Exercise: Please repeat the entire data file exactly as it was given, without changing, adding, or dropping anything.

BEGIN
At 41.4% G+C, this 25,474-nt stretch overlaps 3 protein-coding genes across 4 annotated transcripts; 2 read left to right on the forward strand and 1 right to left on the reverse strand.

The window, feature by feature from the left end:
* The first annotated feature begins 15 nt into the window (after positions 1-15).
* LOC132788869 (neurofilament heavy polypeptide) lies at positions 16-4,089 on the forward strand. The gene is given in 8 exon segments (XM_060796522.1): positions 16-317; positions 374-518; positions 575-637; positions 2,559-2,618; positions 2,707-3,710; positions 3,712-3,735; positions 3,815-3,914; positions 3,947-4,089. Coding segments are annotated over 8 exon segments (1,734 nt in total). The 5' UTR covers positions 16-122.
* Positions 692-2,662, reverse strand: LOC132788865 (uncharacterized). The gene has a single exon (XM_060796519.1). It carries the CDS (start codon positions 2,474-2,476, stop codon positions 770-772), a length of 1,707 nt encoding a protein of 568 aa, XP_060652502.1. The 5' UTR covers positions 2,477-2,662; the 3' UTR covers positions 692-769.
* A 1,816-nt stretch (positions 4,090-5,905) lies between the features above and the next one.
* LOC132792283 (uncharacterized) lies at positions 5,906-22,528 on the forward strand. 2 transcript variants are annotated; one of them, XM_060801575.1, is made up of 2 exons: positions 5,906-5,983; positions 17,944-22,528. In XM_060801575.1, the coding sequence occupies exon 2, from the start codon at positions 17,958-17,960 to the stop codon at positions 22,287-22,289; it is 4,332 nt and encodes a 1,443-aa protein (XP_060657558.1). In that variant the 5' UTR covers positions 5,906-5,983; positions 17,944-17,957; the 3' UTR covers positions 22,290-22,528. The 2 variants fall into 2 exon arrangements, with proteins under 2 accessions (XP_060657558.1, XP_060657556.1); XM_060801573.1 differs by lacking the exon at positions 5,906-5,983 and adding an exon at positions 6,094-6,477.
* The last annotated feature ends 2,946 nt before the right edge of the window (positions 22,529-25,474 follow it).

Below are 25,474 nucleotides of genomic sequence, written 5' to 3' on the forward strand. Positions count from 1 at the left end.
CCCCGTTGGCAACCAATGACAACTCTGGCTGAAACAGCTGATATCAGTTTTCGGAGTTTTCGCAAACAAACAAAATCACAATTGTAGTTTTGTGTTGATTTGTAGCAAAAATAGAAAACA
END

At 41.4% G+C, this 25,474-nt stretch overlaps 3 protein-coding genes across 4 annotated transcripts; 2 read left to right on the forward strand and 1 right to left on the reverse strand.

The window, feature by feature from the left end:
* The first annotated feature begins 15 nt into the window (after positions 1-15).
* LOC132788869 (neurofilament heavy polypeptide) lies at positions 16-4,089 on the forward strand. The gene is given in 8 exon segments (XM_060796522.1): positions 16-317; positions 374-518; positions 575-637; positions 2,559-2,618; positions 2,707-3,710; positions 3,712-3,735; positions 3,815-3,914; positions 3,947-4,089. Coding segments are annotated over 8 exon segments (1,734 nt in total). The 5' UTR covers positions 16-122.
* Positions 692-2,662, reverse strand: LOC132788865 (uncharacterized). The gene has a single exon (XM_060796519.1). It carries the CDS (start codon positions 2,474-2,476, stop codon positions 770-772), a length of 1,707 nt encoding a protein of 568 aa, XP_060652502.1. The 5' UTR covers positions 2,477-2,662; the 3' UTR covers positions 692-769.
* A 1,816-nt stretch (positions 4,090-5,905) lies between the features above and the next one.
* LOC132792283 (uncharacterized) lies at positions 5,906-22,528 on the forward strand. 2 transcript variants are annotated; one of them, XM_060801575.1, is made up of 2 exons: positions 5,906-5,983; positions 17,944-22,528. In XM_060801575.1, the coding sequence occupies exon 2, from the start codon at positions 17,958-17,960 to the stop codon at positions 22,287-22,289; it is 4,332 nt and encodes a 1,443-aa protein (XP_060657558.1). In that variant the 5' UTR covers positions 5,906-5,983; positions 17,944-17,957; the 3' UTR covers positions 22,290-22,528. The 2 variants fall into 2 exon arrangements, with proteins under 2 accessions (XP_060657558.1, XP_060657556.1); XM_060801573.1 differs by lacking the exon at positions 5,906-5,983 and adding an exon at positions 6,094-6,477.
* The last annotated feature ends 2,946 nt before the right edge of the window (positions 22,529-25,474 follow it).

Below are 25,474 nucleotides of genomic sequence, written 5' to 3' on the forward strand. Positions count from 1 at the left end.
CCCCGTTGGCAACCAATGACAACTCTGGCTGAAACAGCTGATATCAGTTTTCGGAGTTTTCGCAAACAAACAAAATCACAATTGTAGTTTTGTGTTGATTTGTAGCAAAAATAGAAAACA